Shea butter has been used for centuries (perhaps millennia) as a skin treatment in Africa, particularly for newborn infants. Although the clinical data often referred to by the cosmetic companies that market shea butter are hard to locate, recent scientific studies support its alleged therapeutic value in treatment of certain skin disorders.
The bioactive substances in shea butter reside in the unsaponifiable fraction – the oil-soluble constituents that would not react with alkali to form soap – which is a by-product of the CBE/CBI production process. They include anti-oxidants such as tocopherols (vitamin E) and catechins (also found in green tea).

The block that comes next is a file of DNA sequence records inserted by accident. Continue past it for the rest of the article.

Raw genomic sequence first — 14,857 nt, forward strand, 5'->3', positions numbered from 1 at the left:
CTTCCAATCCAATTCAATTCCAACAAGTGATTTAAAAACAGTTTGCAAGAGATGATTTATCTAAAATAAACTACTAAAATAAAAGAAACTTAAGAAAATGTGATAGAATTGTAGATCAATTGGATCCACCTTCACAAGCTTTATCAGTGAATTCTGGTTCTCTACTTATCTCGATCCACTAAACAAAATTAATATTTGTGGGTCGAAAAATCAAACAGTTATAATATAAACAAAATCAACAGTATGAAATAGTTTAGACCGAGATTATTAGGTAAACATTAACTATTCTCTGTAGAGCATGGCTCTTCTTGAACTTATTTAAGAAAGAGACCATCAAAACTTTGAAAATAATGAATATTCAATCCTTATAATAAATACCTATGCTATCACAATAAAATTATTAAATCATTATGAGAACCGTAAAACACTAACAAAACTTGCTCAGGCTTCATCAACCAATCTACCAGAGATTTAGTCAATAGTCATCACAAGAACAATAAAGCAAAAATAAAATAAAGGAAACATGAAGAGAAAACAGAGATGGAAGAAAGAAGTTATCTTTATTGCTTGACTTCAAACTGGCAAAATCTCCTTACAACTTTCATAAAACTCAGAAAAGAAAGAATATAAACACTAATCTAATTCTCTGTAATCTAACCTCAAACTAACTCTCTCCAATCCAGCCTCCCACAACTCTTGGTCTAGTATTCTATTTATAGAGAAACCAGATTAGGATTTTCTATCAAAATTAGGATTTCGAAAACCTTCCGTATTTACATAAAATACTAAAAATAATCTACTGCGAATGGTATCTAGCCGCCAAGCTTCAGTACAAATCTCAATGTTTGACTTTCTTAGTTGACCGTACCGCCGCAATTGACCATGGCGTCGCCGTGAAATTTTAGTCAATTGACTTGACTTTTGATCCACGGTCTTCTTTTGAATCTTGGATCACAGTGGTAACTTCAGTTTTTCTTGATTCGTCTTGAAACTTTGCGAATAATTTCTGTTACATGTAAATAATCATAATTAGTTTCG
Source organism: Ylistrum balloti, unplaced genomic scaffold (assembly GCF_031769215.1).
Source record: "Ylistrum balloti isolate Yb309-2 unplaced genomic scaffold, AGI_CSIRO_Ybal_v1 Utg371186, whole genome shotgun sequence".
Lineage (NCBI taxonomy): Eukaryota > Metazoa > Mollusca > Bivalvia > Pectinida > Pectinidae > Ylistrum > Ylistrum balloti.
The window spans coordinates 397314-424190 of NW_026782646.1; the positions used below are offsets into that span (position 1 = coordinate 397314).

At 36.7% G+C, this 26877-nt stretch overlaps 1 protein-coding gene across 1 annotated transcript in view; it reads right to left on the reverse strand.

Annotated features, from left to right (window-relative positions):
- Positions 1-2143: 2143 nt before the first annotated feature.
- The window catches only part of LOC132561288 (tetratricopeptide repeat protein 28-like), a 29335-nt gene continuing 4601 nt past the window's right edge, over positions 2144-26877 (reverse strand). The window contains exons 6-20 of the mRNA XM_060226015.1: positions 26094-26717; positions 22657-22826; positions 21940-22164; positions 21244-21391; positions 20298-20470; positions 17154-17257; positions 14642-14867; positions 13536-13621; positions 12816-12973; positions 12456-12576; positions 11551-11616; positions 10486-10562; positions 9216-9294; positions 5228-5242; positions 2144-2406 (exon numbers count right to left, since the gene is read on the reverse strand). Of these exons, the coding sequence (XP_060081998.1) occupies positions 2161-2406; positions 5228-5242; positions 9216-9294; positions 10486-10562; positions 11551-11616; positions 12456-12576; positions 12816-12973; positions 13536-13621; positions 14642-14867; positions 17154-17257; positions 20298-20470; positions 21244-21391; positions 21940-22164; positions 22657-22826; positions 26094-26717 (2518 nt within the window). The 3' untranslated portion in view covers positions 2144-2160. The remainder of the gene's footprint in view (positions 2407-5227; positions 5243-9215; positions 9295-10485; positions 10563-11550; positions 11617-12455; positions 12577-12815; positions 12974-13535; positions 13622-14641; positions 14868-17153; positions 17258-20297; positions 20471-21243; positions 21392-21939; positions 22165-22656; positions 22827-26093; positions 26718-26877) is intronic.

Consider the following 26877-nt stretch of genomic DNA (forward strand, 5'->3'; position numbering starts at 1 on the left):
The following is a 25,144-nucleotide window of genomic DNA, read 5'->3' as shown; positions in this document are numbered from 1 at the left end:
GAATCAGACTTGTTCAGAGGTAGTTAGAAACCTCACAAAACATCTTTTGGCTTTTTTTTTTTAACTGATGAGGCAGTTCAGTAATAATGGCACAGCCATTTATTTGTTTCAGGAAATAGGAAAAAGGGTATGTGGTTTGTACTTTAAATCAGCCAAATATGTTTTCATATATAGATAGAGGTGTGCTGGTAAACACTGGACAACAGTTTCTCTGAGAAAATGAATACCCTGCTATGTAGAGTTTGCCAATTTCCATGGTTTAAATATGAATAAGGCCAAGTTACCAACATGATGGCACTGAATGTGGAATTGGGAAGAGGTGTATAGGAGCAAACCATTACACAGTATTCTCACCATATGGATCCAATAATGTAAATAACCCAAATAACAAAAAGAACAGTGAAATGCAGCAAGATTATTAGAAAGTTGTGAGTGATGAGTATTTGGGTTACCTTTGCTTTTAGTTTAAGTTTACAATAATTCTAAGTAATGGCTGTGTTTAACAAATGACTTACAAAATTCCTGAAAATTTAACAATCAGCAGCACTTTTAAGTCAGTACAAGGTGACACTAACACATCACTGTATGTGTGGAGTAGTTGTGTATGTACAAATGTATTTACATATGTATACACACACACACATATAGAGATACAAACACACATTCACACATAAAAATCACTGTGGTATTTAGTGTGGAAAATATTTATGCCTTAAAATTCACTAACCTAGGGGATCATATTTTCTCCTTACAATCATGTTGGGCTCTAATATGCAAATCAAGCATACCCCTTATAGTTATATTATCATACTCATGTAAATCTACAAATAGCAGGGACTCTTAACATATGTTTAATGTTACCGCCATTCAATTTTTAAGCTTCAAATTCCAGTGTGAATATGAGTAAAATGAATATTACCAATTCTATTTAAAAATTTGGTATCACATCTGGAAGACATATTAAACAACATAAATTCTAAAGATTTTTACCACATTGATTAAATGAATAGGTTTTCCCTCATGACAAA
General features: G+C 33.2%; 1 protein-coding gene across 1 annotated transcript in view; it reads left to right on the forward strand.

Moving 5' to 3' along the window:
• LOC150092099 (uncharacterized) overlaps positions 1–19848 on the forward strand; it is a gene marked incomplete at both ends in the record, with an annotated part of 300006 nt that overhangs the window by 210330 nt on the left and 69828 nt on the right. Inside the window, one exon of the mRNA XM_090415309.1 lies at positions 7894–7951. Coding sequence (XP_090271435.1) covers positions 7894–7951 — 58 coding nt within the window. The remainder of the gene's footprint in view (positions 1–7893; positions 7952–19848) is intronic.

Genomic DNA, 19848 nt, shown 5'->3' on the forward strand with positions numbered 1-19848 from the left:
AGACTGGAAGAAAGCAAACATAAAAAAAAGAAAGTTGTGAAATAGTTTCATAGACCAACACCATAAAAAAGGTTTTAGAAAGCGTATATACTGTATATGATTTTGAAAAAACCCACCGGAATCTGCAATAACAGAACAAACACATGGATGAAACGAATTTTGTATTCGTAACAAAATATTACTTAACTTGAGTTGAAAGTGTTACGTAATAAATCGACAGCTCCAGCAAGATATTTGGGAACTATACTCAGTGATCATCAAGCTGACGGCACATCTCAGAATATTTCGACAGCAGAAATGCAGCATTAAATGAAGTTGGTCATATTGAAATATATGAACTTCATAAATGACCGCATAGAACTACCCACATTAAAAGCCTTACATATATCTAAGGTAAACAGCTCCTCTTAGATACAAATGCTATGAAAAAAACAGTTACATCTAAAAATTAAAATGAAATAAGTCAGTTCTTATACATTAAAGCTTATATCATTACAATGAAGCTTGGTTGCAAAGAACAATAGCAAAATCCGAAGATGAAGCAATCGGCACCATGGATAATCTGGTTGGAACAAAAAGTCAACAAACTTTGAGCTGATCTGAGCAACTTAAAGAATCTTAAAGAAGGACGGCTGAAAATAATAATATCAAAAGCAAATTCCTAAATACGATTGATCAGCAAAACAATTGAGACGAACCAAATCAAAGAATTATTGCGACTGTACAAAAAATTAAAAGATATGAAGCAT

Alander and Andersson (2002) and Alander (2004) identified other specific compounds such as triterpene alcohols, known to reduce inflammation; cinnamic acid esters, which have limited capacity to absorb ultraviolet (UV) radiation; and lupeol, which prevents the effects of skin aging by inhibiting enzymes that degrade skin proteins. Shea butter also protects skin by stimulating production of structural proteins by specialized skin cells.